What’s Next for Healthcare IT? Innovations That Can Help Healthcare Operations Thrive During and Beyond the Pandemic
When COVID-19 became a pandemic, entire industries were turned upside down. In the case of my healthcare clients, one of two things happened. Either their patient volumes accelerated exponentially, or their operations came to an abrupt halt. Elective surgeries and well visits were cancelled in mass as emergency rooms erected triage centers under tents in their parking lots. Whether your patient volumes skyrocketed or evaporated, every healthcare systems and practices is experiencing operational disruption, and they’re going to have to make changes to thrive in this new landscape. And if they’re not thinking about technology as the X factor that could shake them out of their operational struggles, they should be. Just as many other industries pounced on the opportunity to bring their work online this spring, healthcare leaders must be thinking and acting strategically in digital spaces.
Leveraging telehealth to grow your market share
Care providers know that the health of the population as well as the most successful health outcomes come when there is early detection and intervention. So while many in the population are foregoing non-essential outings and missing a haircut or two, well visits and follow up appointments can’t (or shouldn’t) be skipped so easily. We can’t pause treatment plans or checkups for the foreseeable future. Healthcare issues are still occurring. Doctors need to be able to engage with patients, and specialists need to be able to follow up.
As care providers seek alternative ways to engage with their patients for checkups and well visits, telehealth—a practice that has been steadily growing in the last few decades—is suddenly exploding. Healthcare providers in cities with larger populations likely already have some operational resources dedicated to telehealth, but telehealth should not be limited to tier-one cities and communities. Growing telehealth operations could be a fruitful way for practitioners to see their current patients and grow their reach.
In rural areas, for example, where the nearest doctor is the community ER and the population size can’t support the brick-and-mortar presence of some specialists, there’s a fair amount of available market share where the right telehealth practices grow dramatically. Whether in cities or suburbs, adopters in the telemedicine space have traditionally been younger generations, but for care providers to support their patients during COVID-19, they’ll have to consider their over-50 patient communities and understand what user experiences or use cases might be most meaningful to them. Patients over the age of 50 are more likely to be at risk for health concerns, and less likely to feel comfortable with technology. This is an imperative conundrum to solve for—both to ensure the continued health of the over-50 patient population as well as the operational success of care providers.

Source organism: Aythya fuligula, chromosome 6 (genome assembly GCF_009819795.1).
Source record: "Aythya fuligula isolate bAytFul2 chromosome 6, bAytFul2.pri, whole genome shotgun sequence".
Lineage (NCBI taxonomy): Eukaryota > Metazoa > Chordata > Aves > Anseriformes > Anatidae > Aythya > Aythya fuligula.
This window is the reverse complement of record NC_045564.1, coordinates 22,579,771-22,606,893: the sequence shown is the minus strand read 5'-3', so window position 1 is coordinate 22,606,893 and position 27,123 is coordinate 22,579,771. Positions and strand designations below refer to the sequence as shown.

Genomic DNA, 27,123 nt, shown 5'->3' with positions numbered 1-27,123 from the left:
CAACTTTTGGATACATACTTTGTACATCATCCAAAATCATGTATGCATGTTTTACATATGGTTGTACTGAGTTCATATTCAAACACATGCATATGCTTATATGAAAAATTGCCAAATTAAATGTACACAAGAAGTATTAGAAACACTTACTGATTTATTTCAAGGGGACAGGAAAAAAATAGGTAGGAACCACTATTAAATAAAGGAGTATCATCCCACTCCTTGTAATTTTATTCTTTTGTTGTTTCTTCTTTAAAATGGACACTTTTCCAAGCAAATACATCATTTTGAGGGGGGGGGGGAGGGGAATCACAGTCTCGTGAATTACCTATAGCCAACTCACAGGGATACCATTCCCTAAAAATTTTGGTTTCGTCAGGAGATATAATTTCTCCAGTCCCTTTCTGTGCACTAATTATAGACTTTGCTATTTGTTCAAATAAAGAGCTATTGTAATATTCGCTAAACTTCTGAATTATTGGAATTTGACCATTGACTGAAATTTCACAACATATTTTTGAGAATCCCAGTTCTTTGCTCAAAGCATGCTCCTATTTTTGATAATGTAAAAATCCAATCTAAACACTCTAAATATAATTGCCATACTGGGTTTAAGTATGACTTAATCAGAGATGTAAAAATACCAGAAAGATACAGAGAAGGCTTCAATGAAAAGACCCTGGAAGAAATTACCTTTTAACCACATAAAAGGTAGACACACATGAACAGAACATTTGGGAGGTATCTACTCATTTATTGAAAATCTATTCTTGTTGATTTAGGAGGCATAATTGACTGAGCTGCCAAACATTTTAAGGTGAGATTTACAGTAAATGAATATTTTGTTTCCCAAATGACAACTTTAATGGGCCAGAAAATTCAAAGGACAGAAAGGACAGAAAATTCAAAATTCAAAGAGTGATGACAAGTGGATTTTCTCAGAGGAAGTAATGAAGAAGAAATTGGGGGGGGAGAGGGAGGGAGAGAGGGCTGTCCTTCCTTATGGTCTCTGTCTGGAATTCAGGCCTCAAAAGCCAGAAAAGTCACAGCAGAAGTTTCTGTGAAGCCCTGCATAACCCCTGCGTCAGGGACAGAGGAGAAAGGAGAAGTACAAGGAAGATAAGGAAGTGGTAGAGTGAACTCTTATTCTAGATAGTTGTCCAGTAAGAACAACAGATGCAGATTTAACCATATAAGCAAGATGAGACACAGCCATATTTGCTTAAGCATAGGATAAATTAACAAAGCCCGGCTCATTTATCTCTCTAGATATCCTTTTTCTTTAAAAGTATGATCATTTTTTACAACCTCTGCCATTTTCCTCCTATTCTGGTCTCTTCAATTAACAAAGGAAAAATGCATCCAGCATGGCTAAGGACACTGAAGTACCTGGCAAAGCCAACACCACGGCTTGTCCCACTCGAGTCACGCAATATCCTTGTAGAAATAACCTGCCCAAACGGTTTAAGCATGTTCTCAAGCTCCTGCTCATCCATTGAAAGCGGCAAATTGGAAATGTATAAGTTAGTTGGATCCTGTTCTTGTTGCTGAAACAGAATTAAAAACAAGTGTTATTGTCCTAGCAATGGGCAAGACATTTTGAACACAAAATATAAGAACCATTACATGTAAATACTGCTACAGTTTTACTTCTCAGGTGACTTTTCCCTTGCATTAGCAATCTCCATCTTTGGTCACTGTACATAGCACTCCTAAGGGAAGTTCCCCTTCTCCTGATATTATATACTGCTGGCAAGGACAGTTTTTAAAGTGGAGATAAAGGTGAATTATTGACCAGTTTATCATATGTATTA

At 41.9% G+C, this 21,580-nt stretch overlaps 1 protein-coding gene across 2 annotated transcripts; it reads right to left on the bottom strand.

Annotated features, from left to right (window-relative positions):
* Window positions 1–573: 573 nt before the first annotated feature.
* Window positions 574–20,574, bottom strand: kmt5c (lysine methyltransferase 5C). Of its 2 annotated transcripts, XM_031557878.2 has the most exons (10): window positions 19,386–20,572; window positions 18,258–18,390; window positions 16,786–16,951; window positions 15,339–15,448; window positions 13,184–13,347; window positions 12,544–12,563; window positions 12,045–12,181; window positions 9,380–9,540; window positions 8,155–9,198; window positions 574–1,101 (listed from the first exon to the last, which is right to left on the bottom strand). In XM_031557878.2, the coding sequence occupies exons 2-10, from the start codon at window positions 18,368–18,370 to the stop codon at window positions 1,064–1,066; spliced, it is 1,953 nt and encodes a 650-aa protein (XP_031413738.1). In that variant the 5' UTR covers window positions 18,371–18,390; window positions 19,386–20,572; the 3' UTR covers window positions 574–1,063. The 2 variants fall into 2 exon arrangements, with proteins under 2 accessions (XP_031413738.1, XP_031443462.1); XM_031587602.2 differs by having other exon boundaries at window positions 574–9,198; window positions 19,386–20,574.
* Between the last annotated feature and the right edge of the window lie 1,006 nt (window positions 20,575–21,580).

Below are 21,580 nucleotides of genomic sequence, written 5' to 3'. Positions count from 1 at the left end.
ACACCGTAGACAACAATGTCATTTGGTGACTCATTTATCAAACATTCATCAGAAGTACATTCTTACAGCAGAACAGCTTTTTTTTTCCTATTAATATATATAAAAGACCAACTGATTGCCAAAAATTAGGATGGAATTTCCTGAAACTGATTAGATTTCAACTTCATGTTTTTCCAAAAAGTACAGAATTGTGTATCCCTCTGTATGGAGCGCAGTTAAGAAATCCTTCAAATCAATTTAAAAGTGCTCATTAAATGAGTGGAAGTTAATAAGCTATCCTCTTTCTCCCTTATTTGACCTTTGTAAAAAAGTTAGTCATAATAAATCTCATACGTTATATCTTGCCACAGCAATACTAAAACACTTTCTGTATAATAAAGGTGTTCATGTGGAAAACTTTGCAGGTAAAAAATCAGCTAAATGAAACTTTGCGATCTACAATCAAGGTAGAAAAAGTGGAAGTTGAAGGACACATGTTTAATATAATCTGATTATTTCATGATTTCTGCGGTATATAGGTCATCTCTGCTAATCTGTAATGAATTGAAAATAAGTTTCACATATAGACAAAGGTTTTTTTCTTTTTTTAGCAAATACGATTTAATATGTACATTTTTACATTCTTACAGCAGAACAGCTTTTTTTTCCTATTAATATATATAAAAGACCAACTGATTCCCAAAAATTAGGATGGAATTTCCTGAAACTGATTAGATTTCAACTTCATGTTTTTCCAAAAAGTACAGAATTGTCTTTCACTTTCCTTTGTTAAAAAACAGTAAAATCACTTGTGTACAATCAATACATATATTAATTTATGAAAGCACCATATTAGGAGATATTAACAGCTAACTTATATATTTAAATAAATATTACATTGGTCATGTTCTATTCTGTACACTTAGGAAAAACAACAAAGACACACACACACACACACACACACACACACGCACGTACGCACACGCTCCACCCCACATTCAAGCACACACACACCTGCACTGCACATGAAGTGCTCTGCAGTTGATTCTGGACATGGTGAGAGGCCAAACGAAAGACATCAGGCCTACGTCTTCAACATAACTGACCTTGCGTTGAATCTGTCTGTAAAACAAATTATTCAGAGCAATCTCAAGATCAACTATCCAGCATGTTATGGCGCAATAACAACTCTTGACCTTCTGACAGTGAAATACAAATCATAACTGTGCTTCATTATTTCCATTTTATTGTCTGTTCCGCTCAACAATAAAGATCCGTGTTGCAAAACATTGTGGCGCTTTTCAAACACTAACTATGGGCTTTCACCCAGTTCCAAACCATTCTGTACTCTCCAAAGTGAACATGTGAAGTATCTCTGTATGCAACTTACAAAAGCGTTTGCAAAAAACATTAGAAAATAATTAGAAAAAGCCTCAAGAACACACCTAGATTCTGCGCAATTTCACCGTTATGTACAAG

Investing in data science and data analytics
To capitalize on the current digital trends in medicine and scale them sustainably, healthcare systems will not only need an inclination to innovate but a strategic plan and talented teams to develop and implement these innovations effectively. Dedicating resources to fields like data analytics, including data collection and data architecture, to understand where the practices can and are growing will be essential to the success of your organization’s innovations.
Mobile application development in the healthcare space and telehealth are areas that were already expanding rapidly before COVID-19, and they stand to grow exponentially now. Investments in mobile application development will likely be necessary for your practice or system to adequately innovate your operations. Healthcare operations are more complicated than other businesses in brick-and-mortar spaces and that won’t change if you find ways to innovate online. Everything from the necessary information security to be HIPAA compliant to the backend solutions in the payer space will need to be properly developed. And all of this work will take a talented bench of talent. Healthcare IT is a vast landscape that in uncertain times like these can feel overwhelming. But one of the best things to come out of COVID-19 will most certainly be the innovation it inspires. Necessity will always be the mother of invention, and in a time of abundant need for change, tech has a proven track record when it comes to being a rich vein for solutions that can scale. The healthcare systems and practice groups that seize this moment will come out on top.